American flag through its use in vari
ous forms of advertising was the sub
ject discussed before the house judi
ciary committee by several members
of the house and representatives of
different organizations. Among the
speakers tvere a number of women,
including Mrs. Kate B. Sherwood, past
president of the Women's Relief
The bill introduce.! by Representa
tive Goulden of New York providing
penalties for the use of the design of
the American flag in any form of ad
vertisement was before the commit
tee. The bill not only would prohibit
the use of the flag for such purposes, j
but it also provides that any person |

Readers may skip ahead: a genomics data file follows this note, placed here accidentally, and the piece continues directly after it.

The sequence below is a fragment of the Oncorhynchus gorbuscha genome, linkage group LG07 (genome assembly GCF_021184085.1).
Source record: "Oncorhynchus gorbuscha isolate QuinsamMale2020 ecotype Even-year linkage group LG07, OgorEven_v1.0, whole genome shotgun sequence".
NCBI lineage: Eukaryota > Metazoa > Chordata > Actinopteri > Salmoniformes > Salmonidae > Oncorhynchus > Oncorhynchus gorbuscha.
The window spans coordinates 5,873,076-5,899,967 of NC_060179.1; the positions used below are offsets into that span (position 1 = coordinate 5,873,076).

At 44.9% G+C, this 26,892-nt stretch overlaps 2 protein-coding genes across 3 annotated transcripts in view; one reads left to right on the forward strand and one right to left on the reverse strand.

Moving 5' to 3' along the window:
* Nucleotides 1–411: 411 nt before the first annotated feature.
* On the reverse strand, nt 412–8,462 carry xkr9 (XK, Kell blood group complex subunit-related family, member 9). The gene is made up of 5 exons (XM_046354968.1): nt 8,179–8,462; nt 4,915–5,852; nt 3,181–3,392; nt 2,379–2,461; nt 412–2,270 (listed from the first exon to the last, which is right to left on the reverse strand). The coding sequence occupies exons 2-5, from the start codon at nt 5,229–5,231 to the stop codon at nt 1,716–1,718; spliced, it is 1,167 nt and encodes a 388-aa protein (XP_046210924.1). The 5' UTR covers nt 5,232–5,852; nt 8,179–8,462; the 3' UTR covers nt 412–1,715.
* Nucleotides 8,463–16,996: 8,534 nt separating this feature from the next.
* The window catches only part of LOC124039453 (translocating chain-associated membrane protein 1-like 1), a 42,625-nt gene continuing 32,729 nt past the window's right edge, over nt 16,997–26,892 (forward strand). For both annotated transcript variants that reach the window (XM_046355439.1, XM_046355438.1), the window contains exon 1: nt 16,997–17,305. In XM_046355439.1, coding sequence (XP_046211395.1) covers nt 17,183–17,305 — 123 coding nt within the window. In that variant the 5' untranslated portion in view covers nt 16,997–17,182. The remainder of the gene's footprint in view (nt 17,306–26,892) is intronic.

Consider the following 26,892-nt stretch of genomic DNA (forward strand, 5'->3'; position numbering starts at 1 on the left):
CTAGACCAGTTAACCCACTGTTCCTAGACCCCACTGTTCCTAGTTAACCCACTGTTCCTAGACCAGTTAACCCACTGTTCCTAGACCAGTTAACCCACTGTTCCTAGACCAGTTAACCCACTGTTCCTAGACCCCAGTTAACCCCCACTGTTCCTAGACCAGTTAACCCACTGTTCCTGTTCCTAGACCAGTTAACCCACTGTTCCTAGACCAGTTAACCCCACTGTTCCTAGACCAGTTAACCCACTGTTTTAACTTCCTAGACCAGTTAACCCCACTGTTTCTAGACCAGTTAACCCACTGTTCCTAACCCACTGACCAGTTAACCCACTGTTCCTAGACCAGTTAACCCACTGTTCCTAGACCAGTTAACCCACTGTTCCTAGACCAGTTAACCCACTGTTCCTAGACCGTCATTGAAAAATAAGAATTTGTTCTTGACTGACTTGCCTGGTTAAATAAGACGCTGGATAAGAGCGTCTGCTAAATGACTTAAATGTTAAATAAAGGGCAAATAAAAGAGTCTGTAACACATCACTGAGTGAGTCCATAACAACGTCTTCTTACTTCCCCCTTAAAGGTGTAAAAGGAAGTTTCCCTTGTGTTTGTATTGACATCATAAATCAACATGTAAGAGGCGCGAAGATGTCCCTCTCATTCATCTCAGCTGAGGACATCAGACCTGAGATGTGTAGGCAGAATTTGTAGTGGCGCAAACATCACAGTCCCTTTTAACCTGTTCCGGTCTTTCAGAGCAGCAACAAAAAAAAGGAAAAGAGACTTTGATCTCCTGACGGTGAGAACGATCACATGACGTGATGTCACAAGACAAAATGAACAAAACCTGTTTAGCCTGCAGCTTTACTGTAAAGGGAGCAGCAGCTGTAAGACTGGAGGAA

“who shall publicly mutilate, deface. !
defile, trample upon or cast contempt, i
either by words or act upon the flag, 'j
shall be guilty of misdemeanor pun
ishable by a fine of $100 and an im
prisonment of thirty days.”
Canada Will Prohibit.
Quebec—Premier Gouin announced
that an order in council would be is
sued within a few days to prohibit
the exportation of pulp wood.
Hotel Men Vote for Boston.
IjOs Angeles. Cal.—The Hotel Men’s
Mutual Benefit association selected ;
Boston as the place for holding its
annual session in 1911.
At Top of Mt. McKinley.
Fairbanks. Alaska.—The Fairbanks !
expedition to Mount McKinley, the 1
tallest peak In North America. I
reached the summit April 3. after a
climb of one month from the base. .
No traces of Dr. Frederick A Cook's '
alleged ascent were found.
Iowa Man Killed in Chicago.
Chicago—A man who in the rain J
walked in front of a motor truck and
was kilied, was identified as L. V.
Babcock, a wealthy stock shipper of
Waverly. Iowa.